Written by Stephanie Allen, ROM Registration Coordinator
There is an incredible amount of work that happens behind-the-scenes in preparing for every exhibition. Some of that work is eventually obvious to the visitors such as the design, mounts, graphics and labels but a lot of the work is largely invisible.
After three days of successful fieldwork on the chilly Grand Rapids Uplands, we return – toting a fresh batch of fossils – to The Manitoba Museum in Winnipeg. This is the home turf of my colleague, Graham Young, and almost a second home for me.
This past Friday, the Institute for Contemporary Culture hosted its first ‘Digital Artist Show and Tell’. Amidst the glimmering iPad drawings in the David Hockney fresh flowers exhibition, over 30 people spontaneously congregated in the Roloff Beny Gallery for an interactive session with Jamie Alexander of Sound Selecta.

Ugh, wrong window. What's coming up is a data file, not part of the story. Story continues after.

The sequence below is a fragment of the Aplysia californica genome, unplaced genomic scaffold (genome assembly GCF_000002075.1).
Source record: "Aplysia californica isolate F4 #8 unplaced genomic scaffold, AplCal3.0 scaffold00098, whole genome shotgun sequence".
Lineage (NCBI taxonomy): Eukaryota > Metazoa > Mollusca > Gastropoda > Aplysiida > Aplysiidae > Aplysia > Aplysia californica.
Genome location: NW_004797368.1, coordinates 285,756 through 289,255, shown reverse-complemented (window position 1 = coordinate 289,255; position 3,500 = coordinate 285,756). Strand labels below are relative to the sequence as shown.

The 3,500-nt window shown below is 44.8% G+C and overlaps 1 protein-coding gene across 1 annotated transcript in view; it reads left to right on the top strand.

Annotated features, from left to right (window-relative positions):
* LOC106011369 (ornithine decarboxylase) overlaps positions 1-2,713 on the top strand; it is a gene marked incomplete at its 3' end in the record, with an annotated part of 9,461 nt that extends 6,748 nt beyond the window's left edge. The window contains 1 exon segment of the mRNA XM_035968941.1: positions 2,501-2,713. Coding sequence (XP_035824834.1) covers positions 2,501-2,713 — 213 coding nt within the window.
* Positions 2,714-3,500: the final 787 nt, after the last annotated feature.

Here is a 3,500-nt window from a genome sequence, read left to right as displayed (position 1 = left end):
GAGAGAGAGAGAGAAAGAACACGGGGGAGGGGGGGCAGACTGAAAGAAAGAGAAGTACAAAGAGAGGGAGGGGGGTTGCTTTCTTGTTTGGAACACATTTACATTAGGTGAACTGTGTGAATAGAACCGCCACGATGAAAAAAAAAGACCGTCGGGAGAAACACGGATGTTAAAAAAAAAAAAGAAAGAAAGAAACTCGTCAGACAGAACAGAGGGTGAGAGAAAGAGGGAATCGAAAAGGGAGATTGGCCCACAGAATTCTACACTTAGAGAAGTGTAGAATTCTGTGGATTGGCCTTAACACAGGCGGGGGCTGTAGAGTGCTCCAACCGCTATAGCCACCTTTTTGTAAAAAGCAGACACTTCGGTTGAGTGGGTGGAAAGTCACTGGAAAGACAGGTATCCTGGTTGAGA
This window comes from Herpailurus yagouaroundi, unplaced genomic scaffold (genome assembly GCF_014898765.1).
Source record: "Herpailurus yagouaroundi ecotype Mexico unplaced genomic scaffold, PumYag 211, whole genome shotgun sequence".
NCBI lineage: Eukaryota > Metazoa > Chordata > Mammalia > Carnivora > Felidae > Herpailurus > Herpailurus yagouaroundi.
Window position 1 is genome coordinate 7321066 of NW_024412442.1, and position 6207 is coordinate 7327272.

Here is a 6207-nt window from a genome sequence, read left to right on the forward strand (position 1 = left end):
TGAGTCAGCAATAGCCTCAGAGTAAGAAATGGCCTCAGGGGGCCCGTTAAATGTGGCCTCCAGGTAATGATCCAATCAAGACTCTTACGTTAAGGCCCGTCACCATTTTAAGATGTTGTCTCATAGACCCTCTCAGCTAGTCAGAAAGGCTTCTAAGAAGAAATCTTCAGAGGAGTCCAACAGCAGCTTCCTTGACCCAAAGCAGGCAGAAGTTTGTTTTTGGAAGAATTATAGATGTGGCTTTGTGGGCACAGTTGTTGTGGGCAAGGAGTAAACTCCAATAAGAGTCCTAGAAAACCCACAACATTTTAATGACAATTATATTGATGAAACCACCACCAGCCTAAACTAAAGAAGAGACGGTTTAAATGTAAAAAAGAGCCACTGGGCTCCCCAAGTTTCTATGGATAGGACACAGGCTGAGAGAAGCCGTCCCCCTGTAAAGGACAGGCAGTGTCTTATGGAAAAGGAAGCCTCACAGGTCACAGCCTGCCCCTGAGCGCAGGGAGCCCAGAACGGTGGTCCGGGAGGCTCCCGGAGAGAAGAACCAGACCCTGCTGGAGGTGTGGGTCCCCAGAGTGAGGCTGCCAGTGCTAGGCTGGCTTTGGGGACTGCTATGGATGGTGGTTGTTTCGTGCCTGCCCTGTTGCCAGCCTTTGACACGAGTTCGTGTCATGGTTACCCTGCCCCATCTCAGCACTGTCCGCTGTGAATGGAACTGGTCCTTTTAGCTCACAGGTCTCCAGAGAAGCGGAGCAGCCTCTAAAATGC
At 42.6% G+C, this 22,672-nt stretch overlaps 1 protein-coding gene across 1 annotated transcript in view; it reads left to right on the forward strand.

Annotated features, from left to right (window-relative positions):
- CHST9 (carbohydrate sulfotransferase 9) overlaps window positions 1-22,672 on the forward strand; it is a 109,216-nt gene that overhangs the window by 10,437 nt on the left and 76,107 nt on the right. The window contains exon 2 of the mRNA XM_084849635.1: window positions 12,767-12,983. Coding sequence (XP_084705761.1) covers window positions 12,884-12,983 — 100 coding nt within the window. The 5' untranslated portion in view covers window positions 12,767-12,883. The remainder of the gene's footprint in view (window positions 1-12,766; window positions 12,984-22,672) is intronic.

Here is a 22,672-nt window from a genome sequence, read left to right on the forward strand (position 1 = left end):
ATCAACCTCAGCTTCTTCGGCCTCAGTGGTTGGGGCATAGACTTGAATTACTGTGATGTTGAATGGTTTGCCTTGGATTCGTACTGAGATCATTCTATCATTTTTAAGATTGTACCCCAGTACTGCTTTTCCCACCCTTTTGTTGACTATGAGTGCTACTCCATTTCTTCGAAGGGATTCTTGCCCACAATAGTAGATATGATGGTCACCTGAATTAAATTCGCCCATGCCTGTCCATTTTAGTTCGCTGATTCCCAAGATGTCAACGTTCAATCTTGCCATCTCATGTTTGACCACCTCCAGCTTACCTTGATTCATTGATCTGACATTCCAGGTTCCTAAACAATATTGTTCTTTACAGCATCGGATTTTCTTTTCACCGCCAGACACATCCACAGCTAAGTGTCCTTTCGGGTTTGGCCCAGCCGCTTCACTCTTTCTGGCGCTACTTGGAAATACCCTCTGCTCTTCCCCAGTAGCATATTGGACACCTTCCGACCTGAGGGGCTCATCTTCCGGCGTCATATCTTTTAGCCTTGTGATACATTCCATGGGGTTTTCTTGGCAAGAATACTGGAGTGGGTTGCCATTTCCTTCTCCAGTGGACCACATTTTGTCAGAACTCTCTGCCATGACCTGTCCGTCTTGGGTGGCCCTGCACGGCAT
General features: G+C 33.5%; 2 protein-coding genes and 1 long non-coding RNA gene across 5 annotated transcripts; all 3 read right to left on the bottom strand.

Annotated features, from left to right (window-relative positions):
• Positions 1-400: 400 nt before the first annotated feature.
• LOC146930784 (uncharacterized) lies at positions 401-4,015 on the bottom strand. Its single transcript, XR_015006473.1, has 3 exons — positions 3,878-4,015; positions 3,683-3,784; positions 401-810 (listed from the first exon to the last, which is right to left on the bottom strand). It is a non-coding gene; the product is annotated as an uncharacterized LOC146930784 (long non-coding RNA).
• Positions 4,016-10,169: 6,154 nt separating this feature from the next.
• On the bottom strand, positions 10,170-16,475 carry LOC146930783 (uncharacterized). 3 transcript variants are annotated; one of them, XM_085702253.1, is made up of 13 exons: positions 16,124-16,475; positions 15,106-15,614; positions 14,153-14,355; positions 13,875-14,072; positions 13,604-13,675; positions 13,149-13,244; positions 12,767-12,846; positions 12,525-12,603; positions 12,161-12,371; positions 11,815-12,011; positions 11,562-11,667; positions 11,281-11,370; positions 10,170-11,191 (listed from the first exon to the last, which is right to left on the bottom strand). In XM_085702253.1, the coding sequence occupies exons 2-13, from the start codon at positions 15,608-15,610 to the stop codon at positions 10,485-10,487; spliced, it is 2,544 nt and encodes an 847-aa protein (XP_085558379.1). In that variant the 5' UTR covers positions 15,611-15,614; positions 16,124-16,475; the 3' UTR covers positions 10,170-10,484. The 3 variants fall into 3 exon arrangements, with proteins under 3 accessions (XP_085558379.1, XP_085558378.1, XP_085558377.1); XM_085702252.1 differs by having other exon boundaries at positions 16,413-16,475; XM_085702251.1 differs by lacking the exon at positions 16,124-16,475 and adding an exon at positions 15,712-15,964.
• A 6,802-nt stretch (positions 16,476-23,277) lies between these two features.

Ah, the romance of fieldwork. There’s nothing quite like waiting for the morning sun to rise high enough to illuminate a cold, wet outcrop, so that one can spend the next 8 or 9 hours kneeling in mud and splitting razor-sharp rock slabs. But we have hot coffee in the thermos, dry gloves in the pack, and — hopefully — there are some new fossils to be found!
Submitted by Danura Buczynski and Elsa McKay, Department of Museum Volunteers.
Who was Wallis Simpson?
The American socialite Wallis Warfield Simpson, a.k.a. the Duchess of Windsor is one of the most intriguing figures of the 20th century. With two divorced husbands still living, Bessie Wallis Warfield (1896-1986), stepped into the spotlight and shocked conventional society when she was identified as the mistress of the Prince of Wales.